Nestled within a copse of towering Deodar trees, the Church of St. John in the wilderness stays true to its name. As we walk into the gates and approach the church from the busy road leading to McLeod Ganj, the silence is marked – a much needed respite from the honking of cars stuck in a traffic jam outside. The church comes into view, shadowed by the trees, lit by a few rays of light escaping the green canopy.
“How aptly named” is my first thought. It is indeed, a haven in the wilderness, even today. Inside, the centuries-old stone adds a touch of warmth, and the brilliant reds and blues of the stained glass appear like jewels in the evening light.
One of the stained glasses depicts the baptism of Jesus by John the Baptist, to whom the church is dedicated.
Above is a beautiful depiction of the "Lamb of God"...
Another represents Justice, with a sword, and Sacrifice, with a wreath.
The Anglican church was built in 1852, though the stained glasses were a gift from Lady Elgin, wife of James Bruce, Lord Elgin, who was the Viceroy of India from 1862 to 1863. He died of a heart attack while at Dharamsala, and is buried here. His memorial stands behind the church, an impressive structure despite his too short a tenure as the Viceroy.
More interesting however, are the other memorials inside the church. One speaks of a death due to a bear attack! We can only imagine how wild this region would have been then!!
Another pays homage to British soldiers who died in the First World War, as far away as France, Mesopotamia and Palestine, as well as those who died in Baluchistan. It is a poignant thought to see these memorial stones, commemorating those who left their homes and came so far, only to die away from their loved ones.
We walk around for a while, savoring the silence, searching for the bell a board outside mentions. The original bell and tower were destroyed by the 1905 earthquake, but a new one was cast in 1915 by Mears and Stainbank, and brought all the way from England. The bell tower was never rebuilt, and the new bell was installed outside. After much searching, we find the bell, now enclosed in a cage, keeping it out of bounds from curious tourists and thieving hands. It is sad to see the bell so confined; it is meant to toll, after all.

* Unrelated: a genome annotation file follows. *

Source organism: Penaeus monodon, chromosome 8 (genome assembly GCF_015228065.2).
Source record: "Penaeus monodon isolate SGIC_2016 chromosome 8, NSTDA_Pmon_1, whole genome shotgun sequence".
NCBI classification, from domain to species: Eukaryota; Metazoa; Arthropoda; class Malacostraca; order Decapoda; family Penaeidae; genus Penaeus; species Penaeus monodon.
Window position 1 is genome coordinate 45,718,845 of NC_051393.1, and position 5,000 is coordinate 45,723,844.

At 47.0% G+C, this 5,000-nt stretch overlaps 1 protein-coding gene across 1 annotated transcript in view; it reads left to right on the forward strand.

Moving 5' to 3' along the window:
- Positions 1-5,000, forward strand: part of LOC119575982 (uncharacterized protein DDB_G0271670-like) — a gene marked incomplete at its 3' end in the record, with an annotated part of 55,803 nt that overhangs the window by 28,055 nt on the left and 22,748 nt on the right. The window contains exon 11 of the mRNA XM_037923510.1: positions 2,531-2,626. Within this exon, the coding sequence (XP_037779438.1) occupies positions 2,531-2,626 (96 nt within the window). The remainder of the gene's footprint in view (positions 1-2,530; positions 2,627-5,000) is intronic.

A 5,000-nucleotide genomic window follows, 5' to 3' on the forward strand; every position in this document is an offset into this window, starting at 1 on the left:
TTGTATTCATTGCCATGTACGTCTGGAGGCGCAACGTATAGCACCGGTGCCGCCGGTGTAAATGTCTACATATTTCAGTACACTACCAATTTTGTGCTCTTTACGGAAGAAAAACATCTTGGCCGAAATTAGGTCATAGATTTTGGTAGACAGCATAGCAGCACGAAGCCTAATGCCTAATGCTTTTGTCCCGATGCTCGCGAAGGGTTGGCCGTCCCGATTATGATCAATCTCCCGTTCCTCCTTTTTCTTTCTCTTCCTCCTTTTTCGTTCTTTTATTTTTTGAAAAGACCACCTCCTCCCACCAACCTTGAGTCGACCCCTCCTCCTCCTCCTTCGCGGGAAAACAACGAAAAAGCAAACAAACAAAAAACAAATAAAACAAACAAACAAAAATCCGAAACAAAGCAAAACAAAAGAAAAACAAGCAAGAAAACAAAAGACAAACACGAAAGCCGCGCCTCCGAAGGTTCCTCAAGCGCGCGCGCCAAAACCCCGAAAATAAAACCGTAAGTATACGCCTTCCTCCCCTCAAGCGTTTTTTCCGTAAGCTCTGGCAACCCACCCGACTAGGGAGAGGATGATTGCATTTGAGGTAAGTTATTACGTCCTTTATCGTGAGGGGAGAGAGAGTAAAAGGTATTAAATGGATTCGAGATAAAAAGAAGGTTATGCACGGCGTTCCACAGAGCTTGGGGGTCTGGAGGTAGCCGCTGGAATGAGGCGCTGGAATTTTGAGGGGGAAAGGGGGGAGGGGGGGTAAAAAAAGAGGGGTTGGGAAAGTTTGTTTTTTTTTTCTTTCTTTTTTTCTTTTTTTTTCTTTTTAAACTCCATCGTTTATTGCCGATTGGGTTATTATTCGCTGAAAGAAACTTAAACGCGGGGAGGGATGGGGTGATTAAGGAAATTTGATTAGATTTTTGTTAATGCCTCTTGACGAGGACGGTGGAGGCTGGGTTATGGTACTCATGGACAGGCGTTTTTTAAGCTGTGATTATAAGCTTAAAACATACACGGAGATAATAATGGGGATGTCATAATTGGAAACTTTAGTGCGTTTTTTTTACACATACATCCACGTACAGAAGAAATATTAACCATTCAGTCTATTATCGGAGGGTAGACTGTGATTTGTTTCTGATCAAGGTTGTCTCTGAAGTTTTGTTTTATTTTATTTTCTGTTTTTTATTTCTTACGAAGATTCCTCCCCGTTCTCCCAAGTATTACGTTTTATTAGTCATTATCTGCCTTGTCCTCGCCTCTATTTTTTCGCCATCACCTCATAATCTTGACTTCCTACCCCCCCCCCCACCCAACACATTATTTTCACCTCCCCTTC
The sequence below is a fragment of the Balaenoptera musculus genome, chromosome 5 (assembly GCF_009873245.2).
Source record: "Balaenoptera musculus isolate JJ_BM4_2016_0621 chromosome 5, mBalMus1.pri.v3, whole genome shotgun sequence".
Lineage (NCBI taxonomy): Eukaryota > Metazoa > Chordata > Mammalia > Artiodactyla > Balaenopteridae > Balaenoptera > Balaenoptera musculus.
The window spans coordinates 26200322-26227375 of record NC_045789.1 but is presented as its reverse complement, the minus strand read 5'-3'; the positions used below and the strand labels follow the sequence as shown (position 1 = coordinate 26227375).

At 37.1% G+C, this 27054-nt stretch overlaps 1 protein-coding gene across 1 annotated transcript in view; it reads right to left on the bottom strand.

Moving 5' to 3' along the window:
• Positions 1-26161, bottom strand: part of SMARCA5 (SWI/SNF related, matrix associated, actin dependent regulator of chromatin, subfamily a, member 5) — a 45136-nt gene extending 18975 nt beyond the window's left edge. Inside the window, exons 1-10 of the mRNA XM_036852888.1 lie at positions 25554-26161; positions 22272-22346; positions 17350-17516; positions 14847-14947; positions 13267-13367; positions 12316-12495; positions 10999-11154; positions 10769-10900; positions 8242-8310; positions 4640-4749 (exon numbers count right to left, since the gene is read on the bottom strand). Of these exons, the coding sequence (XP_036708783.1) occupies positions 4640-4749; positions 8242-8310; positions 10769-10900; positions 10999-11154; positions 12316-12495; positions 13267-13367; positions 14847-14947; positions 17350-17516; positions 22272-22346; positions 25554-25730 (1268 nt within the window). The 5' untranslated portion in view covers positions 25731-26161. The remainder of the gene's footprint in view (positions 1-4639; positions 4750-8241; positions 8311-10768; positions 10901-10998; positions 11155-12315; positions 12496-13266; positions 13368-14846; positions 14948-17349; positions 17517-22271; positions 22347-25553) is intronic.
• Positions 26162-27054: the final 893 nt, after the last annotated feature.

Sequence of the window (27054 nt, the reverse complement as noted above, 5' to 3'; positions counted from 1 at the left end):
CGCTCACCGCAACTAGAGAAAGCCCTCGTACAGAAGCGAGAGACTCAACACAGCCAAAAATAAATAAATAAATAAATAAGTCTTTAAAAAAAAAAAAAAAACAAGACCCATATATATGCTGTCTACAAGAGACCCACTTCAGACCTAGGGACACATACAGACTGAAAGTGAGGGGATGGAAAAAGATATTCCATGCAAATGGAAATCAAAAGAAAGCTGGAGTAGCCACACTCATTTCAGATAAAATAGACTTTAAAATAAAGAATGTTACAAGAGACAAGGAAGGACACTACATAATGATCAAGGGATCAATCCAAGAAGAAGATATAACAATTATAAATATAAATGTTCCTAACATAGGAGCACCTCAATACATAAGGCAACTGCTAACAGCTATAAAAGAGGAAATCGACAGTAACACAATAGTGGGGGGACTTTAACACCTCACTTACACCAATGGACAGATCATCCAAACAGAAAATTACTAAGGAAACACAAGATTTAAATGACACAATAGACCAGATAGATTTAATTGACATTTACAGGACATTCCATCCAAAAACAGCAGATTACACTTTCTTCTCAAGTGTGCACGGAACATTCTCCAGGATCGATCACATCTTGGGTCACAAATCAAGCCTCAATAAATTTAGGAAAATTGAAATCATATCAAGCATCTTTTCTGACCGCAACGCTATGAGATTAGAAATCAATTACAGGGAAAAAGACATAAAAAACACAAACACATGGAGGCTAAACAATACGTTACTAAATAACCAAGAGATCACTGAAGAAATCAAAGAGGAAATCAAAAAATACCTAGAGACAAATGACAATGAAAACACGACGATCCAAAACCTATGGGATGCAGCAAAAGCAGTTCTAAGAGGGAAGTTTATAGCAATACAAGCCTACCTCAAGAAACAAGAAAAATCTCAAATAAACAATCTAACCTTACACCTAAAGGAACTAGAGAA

Yet, it symbolizes so well, the state of our heritage today, which needs to be kept in a cage, under lock and key, to protect it.
We walk back to our car, the honking assailing us as we approach the road. The traffic jam is still on. Our brief tryst with peace is at an end. Yet, there is an odd sense of serenity we carry with us. Isn’t that the point of a place of worship, after all?
Incidentally, the church reminded me very strongly of Jageshwar. We had visited the ancient temple of Shiva during our visit to Binsar, and I have written about it here. The similarity of course, stems from the fact that both places of worship are nestled within Deodar forests. The trees tower over the shrines and their spires, making us look up, towards the heavens. It is a feeling I can only describe as deeply spiritual, and awe inspiring. Is this the reason the builders chose these sites for their shrines? What do you think?
This post is part of my series on my #summertrip 2015, and I hope to take you along with me as I recount stories from my month long trip, which took me across the country. To get an idea of all the places I visited, and what you can hope to read about, click here.
- The Himachal Series-